"So, basically, you'll be able to tell everyone in the world anything you want instantaneously, even if you don't think about it?"

It's incredible if you think about it. But like Spiderman said that one time, with great power comes great responsibility.

Which brings me to my point: the Missouri fan base is wasting an incredible opportunity to establish itself as the new garde of sports fans.

I dislike Kansas as much as you do. I own a shirt with an awful lewd phrase about the University of Kansas, right next to my "Kiss Me I'm Irish Catholic" shirt.

And you better believe that I want my fair alma mater to win every competitive event it enters, from football to log-rolling. I live and die with my alma mater: I take what a Dallas-area sports talk radio host has so brilliantly coined as "The Sports Walk" whenever Mizzou takes a tough defeat. I've cried both happy and sad tears over Missouri athletics -- and if you ever want to feel pathetic, try typing that sentence.

But the fact remains that sometimes, Kansas is better than Missouri. Sometimes, Missouri simply is not the better team. Sometimes one of Missouri's players or coaches will make a mistake that costs them a game. It happens.

It's never been the end of the world when Missouri loses, and it's never been the dawning of the Age of Aquarius when Missouri wins. That's why it's so baffling to me that the Missouri fan base often acts as such.



I'm concerned with the reputation that the Missouri fan base is garnering -- one of considerable knee-jerking, entitlement and (sometimes) lack of perspective.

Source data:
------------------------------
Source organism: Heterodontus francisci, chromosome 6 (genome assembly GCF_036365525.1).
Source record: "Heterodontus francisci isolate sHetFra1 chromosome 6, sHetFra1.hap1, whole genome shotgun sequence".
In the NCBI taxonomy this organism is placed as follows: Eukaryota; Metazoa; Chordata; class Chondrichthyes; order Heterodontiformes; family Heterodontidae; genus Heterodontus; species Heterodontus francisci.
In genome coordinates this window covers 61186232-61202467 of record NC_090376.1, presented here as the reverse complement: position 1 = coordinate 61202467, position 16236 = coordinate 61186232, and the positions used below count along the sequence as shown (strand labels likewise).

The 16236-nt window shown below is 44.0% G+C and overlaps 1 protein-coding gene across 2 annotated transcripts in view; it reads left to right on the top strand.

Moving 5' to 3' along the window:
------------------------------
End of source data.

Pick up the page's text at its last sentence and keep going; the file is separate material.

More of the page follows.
It's demanding a fullback when Missouri can't convert a fourth-and-goal. It's demanding a center when Missouri gets outrebounded. It's calling for the head of Gary Pinkel despite being the winningest coach in Missouri history.

It's blaming the referees for a game Missouri loses by 20 (in any sport). And yes -- something I am extremely guilty of -- it's demanding that Missouri leave the conference for being passed over for a bowl.

We are smarter than that -- we don't have to be subject to ignoring the past or the future in order to demand change for the sake of change.

We're entering a new age of sports, one where a laughable amount of information is available at our fingertips. Yet, in many instances, we refuse to acknowledge that information and stick to our preconceived notions because it's easier.

It's confirmation bias at its best: we believe that a writer hates Missouri, so when he writes something disparaging about Jared Perry's showing at the Combine, we take that as confirmation that yes, indeed, he does hate Missouri. Nevermind the glowing things he's written about Missouri. That's not important.